What is CANA? That's difficult to say, as the definition keeps moving. Let's see if we can follow it.
We first hear of it in a letter from Archbishop Akinola of Nigeria on April 7, 2005:
...After much prayer and careful discernment with appropriate colleagues and advisors over the last two years, and in full consultation with the Nigerian congregations in America, together with the enthusiastic endorsement of the Episcopal Synod and the Standing Committee of the Church of Nigeria (Anglican Communion) we announce the formation of the Convocation of Anglican Nigerian Churches in America.(emphasis added)Convocation of Anglican Nigerian Churches in America, which will not "challenge or intervene in the churches of ECUSA," but provide a "safe harbor." Keep your eye on that, as the name and the mission is going to start shifting, and things are going to get much messier.
This Convocation will function as a ministry of the Church of Nigeria in America. Our intention is not to challenge or intervene in the churches of ECUSA and the Anglican Church of Canada but rather to provide safe harbour for those who can no longer find their spiritual home in those churches. While it will initially operate under our Constitution and Canons, it will have its own legal and ecclesial structure and local suffragan episcopate. I will be asking the next General Synod of the Church of Nigeria, which will meet in September 2005, to make the necessary constitutional amendments.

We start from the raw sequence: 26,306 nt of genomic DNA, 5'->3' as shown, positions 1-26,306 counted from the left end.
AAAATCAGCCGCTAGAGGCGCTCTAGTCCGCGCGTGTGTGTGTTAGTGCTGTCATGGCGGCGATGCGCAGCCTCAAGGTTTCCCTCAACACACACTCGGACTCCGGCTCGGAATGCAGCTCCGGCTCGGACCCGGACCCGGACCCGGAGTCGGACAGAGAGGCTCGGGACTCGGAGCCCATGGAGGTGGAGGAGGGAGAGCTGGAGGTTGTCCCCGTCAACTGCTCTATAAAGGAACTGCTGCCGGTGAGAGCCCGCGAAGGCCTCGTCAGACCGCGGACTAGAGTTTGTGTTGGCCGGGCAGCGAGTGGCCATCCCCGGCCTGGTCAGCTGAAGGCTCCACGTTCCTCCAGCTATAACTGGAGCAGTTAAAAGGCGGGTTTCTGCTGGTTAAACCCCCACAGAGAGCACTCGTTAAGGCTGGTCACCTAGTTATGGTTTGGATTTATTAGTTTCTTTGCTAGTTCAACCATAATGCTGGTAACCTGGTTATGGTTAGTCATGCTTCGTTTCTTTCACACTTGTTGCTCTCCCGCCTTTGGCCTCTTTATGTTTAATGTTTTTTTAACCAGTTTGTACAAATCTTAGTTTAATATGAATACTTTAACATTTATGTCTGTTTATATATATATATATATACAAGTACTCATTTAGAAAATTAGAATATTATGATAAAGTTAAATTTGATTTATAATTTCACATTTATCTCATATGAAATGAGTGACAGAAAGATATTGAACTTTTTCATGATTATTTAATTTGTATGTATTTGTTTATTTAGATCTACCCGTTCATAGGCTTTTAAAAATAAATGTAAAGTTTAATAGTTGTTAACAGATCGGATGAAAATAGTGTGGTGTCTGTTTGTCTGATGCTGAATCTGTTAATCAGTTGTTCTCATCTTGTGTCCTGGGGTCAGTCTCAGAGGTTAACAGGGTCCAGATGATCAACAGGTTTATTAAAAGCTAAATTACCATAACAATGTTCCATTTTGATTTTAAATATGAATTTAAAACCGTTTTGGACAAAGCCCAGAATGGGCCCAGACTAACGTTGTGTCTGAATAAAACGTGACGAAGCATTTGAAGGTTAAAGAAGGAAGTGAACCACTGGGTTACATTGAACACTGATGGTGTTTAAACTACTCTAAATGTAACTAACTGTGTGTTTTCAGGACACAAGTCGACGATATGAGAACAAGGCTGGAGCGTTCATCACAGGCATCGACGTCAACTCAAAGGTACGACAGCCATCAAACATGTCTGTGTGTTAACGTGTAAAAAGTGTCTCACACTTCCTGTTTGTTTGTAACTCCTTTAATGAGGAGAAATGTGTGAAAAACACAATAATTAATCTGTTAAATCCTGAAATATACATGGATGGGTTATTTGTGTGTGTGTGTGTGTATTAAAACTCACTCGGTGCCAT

Next we have a press release from Nigeria, dated September 15, 2005:
...The Constitutional change also allowed the Church to create Convocations and Chaplaincies of like-minded faithful outside Nigeria. This effectively gives legal teeth to the Convocation of Anglican Nigerians in Americas (CANA) formed to give a worshiping refuge to thousands in the USA who no longer feel welcomed to worship in the Liberal churches especially with the recent theological innovations encouraging practices which the Nigerians recognize as sin.(emphasis added) The "Convocation of Anglican Nigerian Churches in America" has morphed into "Convocation of Anglican Nigerians in Americas," which may seem like a subtle change to allow for the catchy acronym "CANA". Note that it is now offered to "thousands in the USA" with a reference to "Nigerian sin" to infer that maybe it is still a mission to Nigerian Anglicans in America, but just maybe it is something more.